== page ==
LONDON — The Bank of England has decided to honor a scientist with its next bank note design. One of the nominees? Margaret Thatcher, Britain’s first female prime minister.
Mrs. Thatcher held power for more than a decade from 1979, reshaping British politics. But she appears on the central bank’s initial list of some 800 names because of her time as a research chemist at a food company in the late 1940s, playing a disputed but much-discussed role in the history of ice cream.
The bank plans to introduce a new 50-pound note — the largest and rarest of its regular denominations, worth about $64 — in 2020, as part of a program replacing paper bills with sturdier polymer versions. Its bills feature Queen Elizabeth on one side, and a historical figure on the other; the current £50 has James Watt and Matthew Boulton, pioneers of the steam engine.
Nominations for a replacement are open until Dec. 14, but on Monday the bank published the suggestions that had met its basic criteria so far.
“We have reviewed each ‘unique nomination’ to assess whether they are a real person, deceased and whether they have contributed to the field of science in the U.K. in any way,” a spokesman for the Bank of England said in a statement.
In the case of Mrs. Thatcher, the bank’s statement added, the scientific contribution was “famously working on the research team which helped invent soft-scoop ice cream.”
Mrs. Thatcher, then Margaret Hilda Roberts, studied chemistry at the University of Oxford, and after graduating went to work as a chemist at J. Lyons, a British restaurant chain that also sold its own lines of food and, for a while, some of the world’s first business computers.
The claim that Mrs. Thatcher helped invent soft-serve ice cream while at Lyons is widely distributed, even appearing in the address given at her funeral in 2013 by the then bishop of London, who described her as “part of the team that invented Mr. Whippy,” the major British soft-serve brand.
Charles Moore, her authorized biographer, is skeptical. “She was quite a good chemist as a student at Oxford; she was a serious chemist,” he said in a phone interview on Tuesday.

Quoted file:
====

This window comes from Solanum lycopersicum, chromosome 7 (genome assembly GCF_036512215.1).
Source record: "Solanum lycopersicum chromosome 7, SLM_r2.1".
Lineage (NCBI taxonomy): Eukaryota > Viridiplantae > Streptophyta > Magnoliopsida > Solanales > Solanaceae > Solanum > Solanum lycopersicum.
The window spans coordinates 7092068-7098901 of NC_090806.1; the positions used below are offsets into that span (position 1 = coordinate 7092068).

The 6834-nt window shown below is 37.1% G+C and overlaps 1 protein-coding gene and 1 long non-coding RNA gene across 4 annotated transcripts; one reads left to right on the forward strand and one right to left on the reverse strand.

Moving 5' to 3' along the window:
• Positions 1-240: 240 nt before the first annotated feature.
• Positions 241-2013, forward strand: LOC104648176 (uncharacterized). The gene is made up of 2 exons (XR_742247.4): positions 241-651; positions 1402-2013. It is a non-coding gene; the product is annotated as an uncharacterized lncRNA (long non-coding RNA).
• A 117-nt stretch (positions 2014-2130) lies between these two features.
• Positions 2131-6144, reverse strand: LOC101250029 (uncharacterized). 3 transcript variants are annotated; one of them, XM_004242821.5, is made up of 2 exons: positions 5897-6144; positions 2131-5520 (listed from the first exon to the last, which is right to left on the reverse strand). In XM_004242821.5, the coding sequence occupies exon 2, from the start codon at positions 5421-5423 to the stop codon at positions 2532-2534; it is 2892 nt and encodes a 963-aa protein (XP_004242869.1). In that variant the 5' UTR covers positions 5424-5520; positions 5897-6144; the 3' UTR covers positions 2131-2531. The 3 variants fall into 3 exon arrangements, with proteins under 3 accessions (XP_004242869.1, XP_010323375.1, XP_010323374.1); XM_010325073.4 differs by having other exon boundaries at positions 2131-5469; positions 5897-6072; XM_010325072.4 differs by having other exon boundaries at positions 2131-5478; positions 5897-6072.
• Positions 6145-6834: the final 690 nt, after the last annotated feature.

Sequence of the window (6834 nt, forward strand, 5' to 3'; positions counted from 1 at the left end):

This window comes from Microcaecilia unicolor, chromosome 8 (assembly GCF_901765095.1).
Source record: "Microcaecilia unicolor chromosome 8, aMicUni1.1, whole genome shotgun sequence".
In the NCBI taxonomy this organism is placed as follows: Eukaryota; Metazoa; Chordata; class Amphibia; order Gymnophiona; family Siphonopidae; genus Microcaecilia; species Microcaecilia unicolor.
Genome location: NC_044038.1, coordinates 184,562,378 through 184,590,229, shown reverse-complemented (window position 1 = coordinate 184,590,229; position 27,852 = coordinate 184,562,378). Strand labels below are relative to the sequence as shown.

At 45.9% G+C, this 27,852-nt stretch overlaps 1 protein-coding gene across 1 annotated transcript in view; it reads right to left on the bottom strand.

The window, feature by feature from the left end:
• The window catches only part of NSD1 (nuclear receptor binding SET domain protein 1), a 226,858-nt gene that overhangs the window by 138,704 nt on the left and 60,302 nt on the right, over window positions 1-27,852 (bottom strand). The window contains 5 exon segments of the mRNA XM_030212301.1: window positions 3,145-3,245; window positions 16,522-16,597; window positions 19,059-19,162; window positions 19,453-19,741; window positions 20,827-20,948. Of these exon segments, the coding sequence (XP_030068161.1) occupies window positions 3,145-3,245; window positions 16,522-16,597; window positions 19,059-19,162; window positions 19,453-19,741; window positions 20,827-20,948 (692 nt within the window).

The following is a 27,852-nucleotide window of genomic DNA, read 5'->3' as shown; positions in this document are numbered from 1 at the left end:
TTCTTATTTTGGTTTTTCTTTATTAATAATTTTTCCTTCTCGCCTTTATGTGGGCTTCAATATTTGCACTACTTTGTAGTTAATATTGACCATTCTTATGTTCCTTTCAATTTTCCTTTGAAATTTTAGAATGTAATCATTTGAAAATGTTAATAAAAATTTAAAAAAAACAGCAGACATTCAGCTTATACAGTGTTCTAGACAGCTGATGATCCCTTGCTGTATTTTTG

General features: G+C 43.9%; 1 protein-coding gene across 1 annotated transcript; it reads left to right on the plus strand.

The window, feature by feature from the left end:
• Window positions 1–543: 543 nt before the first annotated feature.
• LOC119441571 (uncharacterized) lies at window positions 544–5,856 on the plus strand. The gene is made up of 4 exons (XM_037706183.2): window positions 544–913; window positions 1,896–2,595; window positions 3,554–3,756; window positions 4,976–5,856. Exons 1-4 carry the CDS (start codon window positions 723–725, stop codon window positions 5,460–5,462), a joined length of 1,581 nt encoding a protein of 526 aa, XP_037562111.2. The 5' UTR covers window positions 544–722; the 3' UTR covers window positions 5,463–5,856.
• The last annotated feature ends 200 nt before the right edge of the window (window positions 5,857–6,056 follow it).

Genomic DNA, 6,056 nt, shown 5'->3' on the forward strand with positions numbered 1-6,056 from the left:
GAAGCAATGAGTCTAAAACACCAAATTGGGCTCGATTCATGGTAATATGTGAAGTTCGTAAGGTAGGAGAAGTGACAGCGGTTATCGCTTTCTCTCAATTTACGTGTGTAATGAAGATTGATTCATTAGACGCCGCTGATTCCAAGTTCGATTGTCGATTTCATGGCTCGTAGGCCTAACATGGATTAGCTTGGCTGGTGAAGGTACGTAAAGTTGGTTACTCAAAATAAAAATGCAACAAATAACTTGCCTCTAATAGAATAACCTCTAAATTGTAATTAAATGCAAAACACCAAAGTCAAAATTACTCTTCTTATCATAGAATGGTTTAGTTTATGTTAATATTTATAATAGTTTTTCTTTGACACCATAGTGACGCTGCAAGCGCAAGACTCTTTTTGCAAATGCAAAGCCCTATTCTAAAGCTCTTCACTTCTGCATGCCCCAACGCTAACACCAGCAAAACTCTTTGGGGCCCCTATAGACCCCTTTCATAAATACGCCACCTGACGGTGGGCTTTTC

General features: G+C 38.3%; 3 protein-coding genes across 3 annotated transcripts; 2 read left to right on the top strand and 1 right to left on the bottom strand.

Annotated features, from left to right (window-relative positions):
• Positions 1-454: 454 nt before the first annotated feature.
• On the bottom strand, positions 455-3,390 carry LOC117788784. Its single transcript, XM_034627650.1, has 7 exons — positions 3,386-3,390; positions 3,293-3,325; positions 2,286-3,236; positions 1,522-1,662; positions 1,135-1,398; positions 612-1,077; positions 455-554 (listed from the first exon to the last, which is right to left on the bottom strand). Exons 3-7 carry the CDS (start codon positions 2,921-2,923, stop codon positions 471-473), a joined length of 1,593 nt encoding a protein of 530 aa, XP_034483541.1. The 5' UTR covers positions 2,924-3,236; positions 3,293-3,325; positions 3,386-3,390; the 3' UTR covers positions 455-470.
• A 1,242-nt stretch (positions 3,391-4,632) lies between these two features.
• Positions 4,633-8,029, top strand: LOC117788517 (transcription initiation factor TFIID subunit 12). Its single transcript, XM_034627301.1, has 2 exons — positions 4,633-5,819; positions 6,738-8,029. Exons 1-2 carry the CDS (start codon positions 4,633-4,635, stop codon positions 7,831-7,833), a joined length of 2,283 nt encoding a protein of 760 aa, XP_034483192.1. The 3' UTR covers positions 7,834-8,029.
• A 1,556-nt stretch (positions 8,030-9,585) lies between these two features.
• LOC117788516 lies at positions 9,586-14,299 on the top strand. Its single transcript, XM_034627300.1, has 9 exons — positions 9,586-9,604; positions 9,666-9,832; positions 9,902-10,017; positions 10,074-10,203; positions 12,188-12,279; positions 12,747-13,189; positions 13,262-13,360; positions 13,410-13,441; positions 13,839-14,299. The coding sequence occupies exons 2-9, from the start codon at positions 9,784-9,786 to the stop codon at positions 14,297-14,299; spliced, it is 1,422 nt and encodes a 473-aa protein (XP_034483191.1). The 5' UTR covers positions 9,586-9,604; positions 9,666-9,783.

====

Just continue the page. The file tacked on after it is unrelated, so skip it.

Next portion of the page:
She worked at J. Lyons for about 18 months, he said. Of the soft-serve claim, he added: “I’ve never been able to establish that it’s definitely true.”
An article on Mrs. Thatcher’s scientific career in “Notes and Records of the Royal Society,” a history-of-science journal, suggests the idea of her inventing soft-serve appealed to “British left circles,” who thought it fitting that a future free-market prime minister should have been involved in a product that “added air, lowered quality and raised profits.”
“Whatever she did, it wouldn’t be very important because it was a junior job,” Mr. Moore said, adding that she had already decided she would become a politician.
A petition to put Mrs. Thatcher on the £50 note was started last month by a right-wing British political blog, Guido Fawkes, seemingly in part as a parody of a much-attacked but eventually successful feminist campaign for Jane Austen to appear on the £10 note.
“There are plans to hold a competition to design the new note, and with only one woman apart from the Queen featured on any of the new polymer notes so far, Guido has made a helpful suggestion in the interests of gender equality,” the petition read.
But Mrs. Thatcher is not the only female scientist nominated. Others include Ada Lovelace, the mathematician who wrote the first computer program in 1843, and Dorothy Hodgkin, a pioneer in mapping molecular structures who was awarded the 1964 Nobel Prize for Chemistry, and also taught Mrs. Thatcher at Oxford.
Mr. Moore, the biographer, said the time was not yet ripe for Mrs. Thatcher to appear on a bank note. “In terms of distinction, I think she very much deserves it,” he said. “But when people are pictured in our currency, they should be from the more distant past.”
The only prime ministers to be pictured so far on Bank of England bills are the first Duke of Wellington, more famous for defeating Napoleon at the Battle of Waterloo, who appeared on the £20 until 1991; and Winston Churchill, who has appeared on the £5 since 2016.
Source : Nytimes